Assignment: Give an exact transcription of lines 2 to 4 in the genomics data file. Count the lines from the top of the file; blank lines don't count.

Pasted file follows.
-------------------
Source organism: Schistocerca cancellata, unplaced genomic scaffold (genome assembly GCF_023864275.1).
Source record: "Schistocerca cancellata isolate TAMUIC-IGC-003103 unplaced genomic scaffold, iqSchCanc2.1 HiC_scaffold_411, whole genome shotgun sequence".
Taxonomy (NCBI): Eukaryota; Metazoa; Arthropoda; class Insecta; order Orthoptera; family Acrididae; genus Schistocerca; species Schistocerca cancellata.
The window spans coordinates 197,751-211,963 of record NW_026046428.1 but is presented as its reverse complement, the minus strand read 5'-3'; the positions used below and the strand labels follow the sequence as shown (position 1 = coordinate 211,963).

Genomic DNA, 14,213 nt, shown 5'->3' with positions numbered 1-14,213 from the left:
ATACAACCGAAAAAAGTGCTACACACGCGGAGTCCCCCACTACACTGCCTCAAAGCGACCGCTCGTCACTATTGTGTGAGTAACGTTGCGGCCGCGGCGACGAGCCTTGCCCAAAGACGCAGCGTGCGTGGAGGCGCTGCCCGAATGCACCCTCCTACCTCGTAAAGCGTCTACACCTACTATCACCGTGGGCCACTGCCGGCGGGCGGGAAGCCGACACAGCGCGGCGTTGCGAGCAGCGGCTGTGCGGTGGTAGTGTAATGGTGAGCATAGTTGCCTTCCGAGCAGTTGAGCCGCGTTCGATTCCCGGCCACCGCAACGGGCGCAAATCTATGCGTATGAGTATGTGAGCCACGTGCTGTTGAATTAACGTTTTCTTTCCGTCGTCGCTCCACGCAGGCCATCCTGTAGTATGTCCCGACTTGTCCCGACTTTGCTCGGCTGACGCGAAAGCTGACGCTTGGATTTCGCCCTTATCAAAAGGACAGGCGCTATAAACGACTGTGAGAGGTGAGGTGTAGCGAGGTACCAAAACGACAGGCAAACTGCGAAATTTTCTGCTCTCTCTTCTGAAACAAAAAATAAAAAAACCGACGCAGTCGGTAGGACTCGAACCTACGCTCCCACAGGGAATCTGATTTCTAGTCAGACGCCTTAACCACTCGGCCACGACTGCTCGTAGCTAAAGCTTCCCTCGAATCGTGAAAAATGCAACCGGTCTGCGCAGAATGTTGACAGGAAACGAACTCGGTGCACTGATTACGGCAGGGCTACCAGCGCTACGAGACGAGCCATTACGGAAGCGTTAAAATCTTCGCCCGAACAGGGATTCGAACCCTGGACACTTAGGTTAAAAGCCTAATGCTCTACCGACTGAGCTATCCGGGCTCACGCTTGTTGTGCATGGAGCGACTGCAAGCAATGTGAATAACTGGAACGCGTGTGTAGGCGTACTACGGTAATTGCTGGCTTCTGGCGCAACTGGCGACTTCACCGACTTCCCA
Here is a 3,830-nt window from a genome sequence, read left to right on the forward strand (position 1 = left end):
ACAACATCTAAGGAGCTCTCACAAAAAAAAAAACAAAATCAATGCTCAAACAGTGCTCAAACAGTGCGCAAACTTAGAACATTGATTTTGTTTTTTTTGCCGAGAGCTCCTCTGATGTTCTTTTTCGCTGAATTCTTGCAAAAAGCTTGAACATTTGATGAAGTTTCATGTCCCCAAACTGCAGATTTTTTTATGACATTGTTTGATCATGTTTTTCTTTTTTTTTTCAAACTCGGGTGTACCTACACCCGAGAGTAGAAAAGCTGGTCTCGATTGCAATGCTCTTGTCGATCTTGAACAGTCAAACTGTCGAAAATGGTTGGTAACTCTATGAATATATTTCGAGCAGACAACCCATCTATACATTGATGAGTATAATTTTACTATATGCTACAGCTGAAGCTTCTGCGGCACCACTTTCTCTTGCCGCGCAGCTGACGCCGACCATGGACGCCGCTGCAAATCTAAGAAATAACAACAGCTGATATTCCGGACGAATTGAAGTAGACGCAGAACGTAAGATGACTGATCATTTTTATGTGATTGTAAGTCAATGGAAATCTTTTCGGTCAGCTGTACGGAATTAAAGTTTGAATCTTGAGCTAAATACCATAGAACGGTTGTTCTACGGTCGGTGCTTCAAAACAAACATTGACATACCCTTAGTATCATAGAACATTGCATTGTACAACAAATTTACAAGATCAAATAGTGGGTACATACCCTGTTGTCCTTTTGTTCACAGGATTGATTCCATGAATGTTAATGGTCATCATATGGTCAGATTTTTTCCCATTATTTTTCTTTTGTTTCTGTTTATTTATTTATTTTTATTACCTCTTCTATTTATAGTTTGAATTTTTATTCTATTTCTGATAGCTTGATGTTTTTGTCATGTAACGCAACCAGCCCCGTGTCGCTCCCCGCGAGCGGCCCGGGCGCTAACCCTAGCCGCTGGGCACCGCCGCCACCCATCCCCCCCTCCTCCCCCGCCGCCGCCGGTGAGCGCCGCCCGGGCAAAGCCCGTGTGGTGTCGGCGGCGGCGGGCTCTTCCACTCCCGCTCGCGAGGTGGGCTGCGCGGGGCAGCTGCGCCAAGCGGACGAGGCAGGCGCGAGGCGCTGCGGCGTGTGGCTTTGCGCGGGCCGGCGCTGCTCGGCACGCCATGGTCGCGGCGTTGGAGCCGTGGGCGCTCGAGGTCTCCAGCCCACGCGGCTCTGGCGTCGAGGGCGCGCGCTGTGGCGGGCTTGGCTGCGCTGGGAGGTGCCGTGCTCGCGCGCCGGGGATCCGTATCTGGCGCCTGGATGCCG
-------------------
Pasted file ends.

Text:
Source record: "Schistocerca cancellata isolate TAMUIC-IGC-003103 unplaced genomic scaffold, iqSchCanc2.1 HiC_scaffold_411, whole genome shotgun sequence".
Taxonomy (NCBI): Eukaryota; Metazoa; Arthropoda; class Insecta; order Orthoptera; family Acrididae; genus Schistocerca; species Schistocerca cancellata.
The window spans coordinates 197,751-211,963 of record NW_026046428.1 but is presented as its reverse complement, the minus strand read 5'-3'; the positions used below and the strand labels follow the sequence as shown (position 1 = coordinate 211,963).